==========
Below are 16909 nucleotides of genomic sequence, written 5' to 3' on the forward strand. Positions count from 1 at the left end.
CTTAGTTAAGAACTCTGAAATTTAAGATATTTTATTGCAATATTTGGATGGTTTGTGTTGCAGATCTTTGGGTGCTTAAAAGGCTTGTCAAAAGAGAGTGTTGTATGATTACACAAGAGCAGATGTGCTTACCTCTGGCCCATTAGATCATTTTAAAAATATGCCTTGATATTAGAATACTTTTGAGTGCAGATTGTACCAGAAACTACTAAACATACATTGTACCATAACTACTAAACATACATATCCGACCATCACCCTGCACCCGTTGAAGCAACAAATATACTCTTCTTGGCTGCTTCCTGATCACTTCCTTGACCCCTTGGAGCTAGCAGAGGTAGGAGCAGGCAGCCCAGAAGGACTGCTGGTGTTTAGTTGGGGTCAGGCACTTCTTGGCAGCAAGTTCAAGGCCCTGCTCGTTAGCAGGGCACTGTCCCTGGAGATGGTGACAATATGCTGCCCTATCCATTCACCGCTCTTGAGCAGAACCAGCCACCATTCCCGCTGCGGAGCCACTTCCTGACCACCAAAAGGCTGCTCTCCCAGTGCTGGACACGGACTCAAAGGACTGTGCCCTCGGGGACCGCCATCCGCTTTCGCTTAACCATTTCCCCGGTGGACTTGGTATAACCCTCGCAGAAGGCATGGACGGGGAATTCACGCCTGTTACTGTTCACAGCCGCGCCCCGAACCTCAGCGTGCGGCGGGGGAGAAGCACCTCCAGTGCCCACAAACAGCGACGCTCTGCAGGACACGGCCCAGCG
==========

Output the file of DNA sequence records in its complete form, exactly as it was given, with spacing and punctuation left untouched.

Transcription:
Below are 16909 nucleotides of genomic sequence, written 5' to 3' on the forward strand. Positions count from 1 at the left end.
CTTAGTTAAGAACTCTGAAATTTAAGATATTTTATTGCAATATTTGGATGGTTTGTGTTGCAGATCTTTGGGTGCTTAAAAGGCTTGTCAAAAGAGAGTGTTGTATGATTACACAAGAGCAGATGTGCTTACCTCTGGCCCATTAGATCATTTTAAAAATATGCCTTGATATTAGAATACTTTTGAGTGCAGATTGTACCAGAAACTACTAAACATACATTGTACCATAACTACTAAACATACATATCCGACCATCACCCTGCACCCGTTGAAGCAACAAATATACTCTTCTTGGCTGCTTCCTGATCACTTCCTTGACCCCTTGGAGCTAGCAGAGGTAGGAGCAGGCAGCCCAGAAGGACTGCTGGTGTTTAGTTGGGGTCAGGCACTTCTTGGCAGCAAGTTCAAGGCCCTGCTCGTTAGCAGGGCACTGTCCCTGGAGATGGTGACAATATGCTGCCCTATCCATTCACCGCTCTTGAGCAGAACCAGCCACCATTCCCGCTGCGGAGCCACTTCCTGACCACCAAAAGGCTGCTCTCCCAGTGCTGGACACGGACTCAAAGGACTGTGCCCTCGGGGACCGCCATCCGCTTTCGCTTAACCATTTCCCCGGTGGACTTGGTATAACCCTCGCAGAAGGCATGGACGGGGAATTCACGCCTGTTACTGTTCACAGCCGCGCCCCGAACCTCAGCGTGCGGCGGGGGAGAAGCACCTCCAGTGCCCACAAACAGCGACGCTCTGCAGGACACGGCCCAGCG